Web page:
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Covid-19 : 3 Things To Consider As An Economic Development Agency

Covid-19 : 3 Things To Consider As An Economic Development Agency

March 31st, 2020

by Ian Smith

There is little doubt that Covid-19 or coronavirus will leave a huge impact on society as a whole when the level of infection is under control.   The virus has placed a tremendous strain on each country’s healthcare systems and economy not to mention the stress on one’s person life.

In the hopes of “flattening the curve”, many individuals wait until some normalcy can return.   For economic development organizations, it is a question of time of when the greenlight will be given for individuals to get back to work and kickstart the economy,

Given the unfortunate pause due to the pandemic, executives at economic development agencies must take the time to take stock of what has happened in their respective regions, province or state and around the globe in terms of economic activity and how it has been affected.

Here are three observations that I have made since the first case of Covid-19 was announced in Canada.   The observations may seem quite elementary, however; I wish to offer them as food for thought for those who need a reference point to begin a strategic planning exercise by themselves or with others.

i) Supply chain management in some industries is very fragile but flexible

We all had a good chuckle when there were countless amount of videos and photos of people rushing out to buy toilet paper.  “Panic shopping” placed a pressure on retailers to ensure that there was enough product on the selves to meet the increased and unexpected demand from consumers.   Such strain on the supply chain caused each member in the chain to operate differently.  For example, the supply chain management for “Kraft Dinner” (also known as “KD”) in Canada experience a surged in demand thanks to the “stay at home” recommendation by the federal and provincial government.  Kraft Dinner is an instant macaroni and cheese product that is comfort food for some.  As a result, supermarkets saw their selves barely stocked with the product.  To sure up the supply chain, Kraft Canada has plans to increase production in their plant in Montreal in order to operate 24 hours per day.  One option that was taken to get more of the product in the chain is to forgo the product of other Kraft offerings to make room for the assembly of the finish product (a box of dried elbow macaroni and a packet of grated cheese).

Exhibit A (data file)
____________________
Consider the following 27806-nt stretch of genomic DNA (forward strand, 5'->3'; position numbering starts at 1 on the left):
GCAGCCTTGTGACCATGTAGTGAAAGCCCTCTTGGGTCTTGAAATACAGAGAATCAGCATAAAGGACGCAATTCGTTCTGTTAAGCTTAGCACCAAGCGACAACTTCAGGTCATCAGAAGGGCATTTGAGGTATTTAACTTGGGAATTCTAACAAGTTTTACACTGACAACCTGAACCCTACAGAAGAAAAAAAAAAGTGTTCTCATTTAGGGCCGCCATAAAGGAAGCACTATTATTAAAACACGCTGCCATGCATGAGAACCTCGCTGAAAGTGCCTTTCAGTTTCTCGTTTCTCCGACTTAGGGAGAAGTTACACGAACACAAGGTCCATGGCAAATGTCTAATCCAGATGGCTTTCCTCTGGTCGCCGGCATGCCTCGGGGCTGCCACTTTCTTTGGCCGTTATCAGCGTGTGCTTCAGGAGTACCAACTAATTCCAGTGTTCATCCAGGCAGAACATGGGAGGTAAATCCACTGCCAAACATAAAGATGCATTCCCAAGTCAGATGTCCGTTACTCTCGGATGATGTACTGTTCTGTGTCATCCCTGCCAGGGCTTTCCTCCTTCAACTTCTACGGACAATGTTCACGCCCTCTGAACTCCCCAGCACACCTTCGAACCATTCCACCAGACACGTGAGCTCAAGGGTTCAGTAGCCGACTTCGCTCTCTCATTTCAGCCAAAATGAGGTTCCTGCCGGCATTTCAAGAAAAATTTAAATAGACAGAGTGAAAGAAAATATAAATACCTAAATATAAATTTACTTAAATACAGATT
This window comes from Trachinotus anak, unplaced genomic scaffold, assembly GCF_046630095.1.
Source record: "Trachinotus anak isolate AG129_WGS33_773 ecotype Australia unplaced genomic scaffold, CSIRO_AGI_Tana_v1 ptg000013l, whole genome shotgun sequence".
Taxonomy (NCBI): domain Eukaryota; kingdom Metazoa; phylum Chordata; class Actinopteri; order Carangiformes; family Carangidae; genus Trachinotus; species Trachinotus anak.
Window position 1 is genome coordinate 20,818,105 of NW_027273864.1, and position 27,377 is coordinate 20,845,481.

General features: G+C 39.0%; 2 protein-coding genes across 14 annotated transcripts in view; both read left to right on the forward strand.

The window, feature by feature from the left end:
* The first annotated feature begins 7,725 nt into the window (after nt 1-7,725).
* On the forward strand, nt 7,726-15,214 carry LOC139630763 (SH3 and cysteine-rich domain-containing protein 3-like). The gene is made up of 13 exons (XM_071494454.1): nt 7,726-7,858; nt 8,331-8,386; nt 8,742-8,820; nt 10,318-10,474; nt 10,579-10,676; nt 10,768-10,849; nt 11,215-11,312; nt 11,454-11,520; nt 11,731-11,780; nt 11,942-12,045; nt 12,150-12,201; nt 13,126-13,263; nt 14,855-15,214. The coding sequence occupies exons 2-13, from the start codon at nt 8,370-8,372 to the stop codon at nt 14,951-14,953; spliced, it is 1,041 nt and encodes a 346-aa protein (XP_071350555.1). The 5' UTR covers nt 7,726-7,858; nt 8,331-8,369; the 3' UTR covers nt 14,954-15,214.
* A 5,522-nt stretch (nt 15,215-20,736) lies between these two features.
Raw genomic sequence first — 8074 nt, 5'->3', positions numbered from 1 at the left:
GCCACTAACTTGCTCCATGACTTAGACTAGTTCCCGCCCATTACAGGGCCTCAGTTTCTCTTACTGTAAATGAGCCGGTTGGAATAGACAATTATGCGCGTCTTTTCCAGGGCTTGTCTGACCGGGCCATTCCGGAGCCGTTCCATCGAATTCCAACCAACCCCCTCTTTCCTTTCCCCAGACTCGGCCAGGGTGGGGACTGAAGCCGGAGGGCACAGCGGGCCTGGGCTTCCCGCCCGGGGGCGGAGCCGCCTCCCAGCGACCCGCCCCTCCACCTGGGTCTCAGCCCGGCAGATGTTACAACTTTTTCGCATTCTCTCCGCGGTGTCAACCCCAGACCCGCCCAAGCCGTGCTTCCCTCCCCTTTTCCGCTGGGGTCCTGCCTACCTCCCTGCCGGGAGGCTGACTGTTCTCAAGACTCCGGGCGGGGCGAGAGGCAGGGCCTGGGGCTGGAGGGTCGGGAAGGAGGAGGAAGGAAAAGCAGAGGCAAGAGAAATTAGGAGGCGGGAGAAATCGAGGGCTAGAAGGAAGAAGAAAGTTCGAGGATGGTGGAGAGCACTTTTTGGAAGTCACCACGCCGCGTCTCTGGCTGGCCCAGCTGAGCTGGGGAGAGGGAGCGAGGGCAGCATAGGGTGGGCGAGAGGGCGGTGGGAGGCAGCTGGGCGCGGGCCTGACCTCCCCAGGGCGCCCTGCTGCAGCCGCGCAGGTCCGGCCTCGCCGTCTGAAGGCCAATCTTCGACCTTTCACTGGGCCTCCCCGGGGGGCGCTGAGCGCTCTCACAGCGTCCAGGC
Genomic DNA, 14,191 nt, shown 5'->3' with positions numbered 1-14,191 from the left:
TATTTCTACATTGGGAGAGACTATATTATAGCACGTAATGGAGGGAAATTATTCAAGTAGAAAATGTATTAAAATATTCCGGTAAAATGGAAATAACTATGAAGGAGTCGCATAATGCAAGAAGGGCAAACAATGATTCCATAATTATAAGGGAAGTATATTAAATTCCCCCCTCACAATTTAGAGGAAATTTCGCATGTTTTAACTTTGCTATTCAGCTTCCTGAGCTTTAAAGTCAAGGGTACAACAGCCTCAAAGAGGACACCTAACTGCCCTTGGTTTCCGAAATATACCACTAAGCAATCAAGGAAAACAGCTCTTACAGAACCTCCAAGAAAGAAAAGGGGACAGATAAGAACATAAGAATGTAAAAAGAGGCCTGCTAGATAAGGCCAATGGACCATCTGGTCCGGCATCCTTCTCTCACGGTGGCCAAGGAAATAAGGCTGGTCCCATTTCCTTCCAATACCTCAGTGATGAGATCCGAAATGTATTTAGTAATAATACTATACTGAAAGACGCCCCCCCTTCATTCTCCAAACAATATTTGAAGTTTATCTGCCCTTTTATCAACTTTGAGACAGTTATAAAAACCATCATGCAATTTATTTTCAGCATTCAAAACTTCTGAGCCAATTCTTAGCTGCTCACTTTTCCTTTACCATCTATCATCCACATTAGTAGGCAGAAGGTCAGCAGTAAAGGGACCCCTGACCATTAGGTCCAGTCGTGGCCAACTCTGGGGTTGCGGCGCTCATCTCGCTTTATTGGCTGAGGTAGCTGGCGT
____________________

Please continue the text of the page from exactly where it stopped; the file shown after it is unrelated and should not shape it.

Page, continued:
Agencies must be in tune with manufacturers that are key players in their supply chain.   Not only in a time of an emergency, agencies should be informed on how efficient the chain is in various industries.  As seen in the Kraft Canada case, there might be an opportunity to discuss plans to expand the plant and increase the workforce to meet the future demand for the product.

ii) Some companies are more agile than others

The calls for vital items needed to treat individuals with the virus in hospital were heeded by companies from across North American.  In terms of providing personal protective equipment, hockey equipment manufacturer, Bauer in Canada has stepped up to produce face shields for healthcare professionals on the front lines.   Baseball uniform producer, Fanatics, in the United States is using material usually dedicated to uniforms to manufacture gowns and masks,  Alcohol beverage producers in the United States and even the small island nation of Jamaica have decided to mass produce sanitizer solution to stem the spread of the virus.  Rum producer, J. Wray and Nephew is now donating bottles of pure alcohol to serve as an alternative to hand sanitizer.

These are prime examples of companies which are agile enough to use raw products to make completely different goods to fulfill a great need in the marketplace.  Economic development agencies should consider compiling a list of agile companies like Fanatics, Bauer and J. Wray and Nephew to seek out opportunities to manufacturer products from their core product.  As a result, companies can identify other sources of revenues which will be linked to job creation if they can be competitive in the new market segment.

iii) Tourism related sectors must be willing to innovate 

One of the most hard-hit sector by Covid-19 is tourism and related industries (i.e., hotel, taxi, bars and restaurants).  Looking ahead, entities in these sectors will have to deal with individuals being uncertain in terms of being in large groups in confine spaces and places where proper hygiene is essential.  

The foremost thing that these entities must do is to be innovative in terms of re-engaging their clientele at the present time in order for them to return when life gets back to normal after the coronavirus outbreak.   One of the online strategies that nightclubs are doing is hosting dancing parties on various social media platforms where users can livestream audio and video.

To enable these entities to be innovative, economic development agencies must make all the tools available to market tourism-based attractions and related services. 

There is not a doubt that financial assistance will be available, however; innovation and proven attraction strategies and advice must be available as soon as possible.

For the months and years to come, there will be a variety of economic development strategies in place to aid the recovery from Covid-19.  It is important to note that economic development agencies should take a strategic approach based on past successes and current and potential opportunities that might arise during this difficult time.